The first thing you need to understand before being able to learn faster is that the sum of the information your nervous system processes it responsible for the reality you are aware of. The following is an ever-evolving collection of methods and tools, which makes use of the human capacity for learning to the authors current knowledge. It is up to you to balance and curate the information content.
To prioritise information distribution, scientific references are currently limited and will be added over time.
In school, we learn to pronounce each word as we read it. This involves the unnecessary process of simulating our entire process of vocalisation. If we take it away, we can process words and symbols at a much faster pace.
You can practice speed reading by distracting your mind from pronouncing any word by pronouncing "1-2-3" or "a-b-c" over and over in your mind while scanning through the text. Over time you will notice that you still internalise the information, while not pronouncing each word. As you get better, you can silence your mind and read only with your eyes. This works especially well for popular science books, easy literature and fiction.
SwiftRead offers a Chrome plugin that scans the current webpage for an article or text and quickly flashes each word. This can also be good practice.
For more complex topics it's helpful to involve more senses of perception, auditory being the most accessible.
Read Aloud is a Chrome plugin that scans the website for text and reads it out for you. You can adjust the speed of reading to involve your auditory sense.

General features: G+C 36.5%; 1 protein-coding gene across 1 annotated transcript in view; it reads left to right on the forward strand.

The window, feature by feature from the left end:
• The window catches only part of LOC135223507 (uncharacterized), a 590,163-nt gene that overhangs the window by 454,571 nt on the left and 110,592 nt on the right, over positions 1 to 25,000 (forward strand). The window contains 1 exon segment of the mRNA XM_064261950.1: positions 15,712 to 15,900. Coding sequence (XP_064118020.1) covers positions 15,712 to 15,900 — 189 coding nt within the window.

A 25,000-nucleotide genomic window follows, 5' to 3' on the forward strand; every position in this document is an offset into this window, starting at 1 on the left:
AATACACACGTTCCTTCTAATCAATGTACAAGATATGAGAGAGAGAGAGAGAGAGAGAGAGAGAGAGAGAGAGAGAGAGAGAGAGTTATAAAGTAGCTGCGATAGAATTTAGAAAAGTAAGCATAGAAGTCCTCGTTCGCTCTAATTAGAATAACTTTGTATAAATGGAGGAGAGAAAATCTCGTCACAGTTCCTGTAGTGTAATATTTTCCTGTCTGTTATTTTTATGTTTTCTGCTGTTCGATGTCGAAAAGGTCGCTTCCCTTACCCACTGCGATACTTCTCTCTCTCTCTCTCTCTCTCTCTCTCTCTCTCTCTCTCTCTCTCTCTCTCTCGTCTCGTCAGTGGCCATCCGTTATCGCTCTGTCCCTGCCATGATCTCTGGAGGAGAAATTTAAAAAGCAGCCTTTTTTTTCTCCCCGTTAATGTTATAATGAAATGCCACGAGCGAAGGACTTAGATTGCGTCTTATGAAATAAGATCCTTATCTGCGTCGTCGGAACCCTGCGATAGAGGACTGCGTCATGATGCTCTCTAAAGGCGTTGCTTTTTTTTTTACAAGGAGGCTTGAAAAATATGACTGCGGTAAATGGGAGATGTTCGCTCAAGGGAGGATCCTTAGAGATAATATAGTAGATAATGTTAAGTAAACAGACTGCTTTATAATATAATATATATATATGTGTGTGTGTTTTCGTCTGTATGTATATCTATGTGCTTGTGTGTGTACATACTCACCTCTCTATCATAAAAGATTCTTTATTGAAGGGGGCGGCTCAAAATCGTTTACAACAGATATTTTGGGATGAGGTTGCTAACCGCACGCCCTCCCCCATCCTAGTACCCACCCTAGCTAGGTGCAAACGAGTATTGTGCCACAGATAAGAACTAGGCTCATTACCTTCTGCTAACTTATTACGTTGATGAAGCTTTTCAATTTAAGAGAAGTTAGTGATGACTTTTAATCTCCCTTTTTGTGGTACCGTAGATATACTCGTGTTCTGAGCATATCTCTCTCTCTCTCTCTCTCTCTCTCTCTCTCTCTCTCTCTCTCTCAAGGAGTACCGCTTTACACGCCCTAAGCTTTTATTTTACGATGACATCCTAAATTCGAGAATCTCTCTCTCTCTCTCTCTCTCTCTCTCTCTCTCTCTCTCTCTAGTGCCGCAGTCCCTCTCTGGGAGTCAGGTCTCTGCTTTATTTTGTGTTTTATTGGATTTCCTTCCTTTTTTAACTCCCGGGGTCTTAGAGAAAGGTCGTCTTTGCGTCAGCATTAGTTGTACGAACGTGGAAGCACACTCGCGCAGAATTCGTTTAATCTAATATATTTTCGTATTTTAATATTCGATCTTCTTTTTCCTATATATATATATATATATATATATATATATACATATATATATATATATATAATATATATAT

Android has an app called @Voice Aloud Reader which can read eBooks and PDFs.
Most video players have a speed control that has a limit at 2x the original speed. Some videos are still too slow, so there's an app to increase video playback even further called Video Speed Controller.
It also helps turning on subtitles sometimes.
Memorisation depends on several factors involving the release of chemicals the brain at a specific area and time. Some can be influenced and controlled, especially after around age 25.
Making a conscious effort to connect intangible data with visual, auditory or kinesthetic imaginations is called "mnemonics". One of the most popular books on this topic is called "How to develop a perfect memory" by Dominic O'Brien. It will teach you how to remember numbers, dates, names, events and similar data very fast.
The Feynman Technique was popularised as an aid to memorise content better by writing. There are a few key points:
Before reading, write a question that you think the text should answer
During reading, make sketches to visualise what you read
Keep writing down questions with each chapter. Answer them once you find an answer.
Summarise what you read if necessary.
Here is an overview on how to read a scientific paper with ideal retention and curation of the content.
Feynman also believed that having a mentor is just as important as having a mentee. This helps asking domain specific questions about to a friend (mentor) and after internalising, explaining the content to another friend, who might be interested in the content. During explanation your mentee might ask you questions for clarification and you will notice where you have knowledge gaps.
Exercise increases blood flow and the release of growth factors in the brain. Sleep and non-sleep deep rest (meditation, yoga nidra) enables the brain to make long-lasting connections through a process called neuroplasticity. Nutrition based on unprocessed foods low in sugar accelerates your bodies regeneration.
It is needless to say, that good sleep, exercise and nutrition are important. But so is the timing. As our bodies are exposed to the circadian rhythm of the environment, the peak mental capacity also shifts. It is also very individual and can be self-analysed. A few templates and instructions are in the book When by Daniel Pink.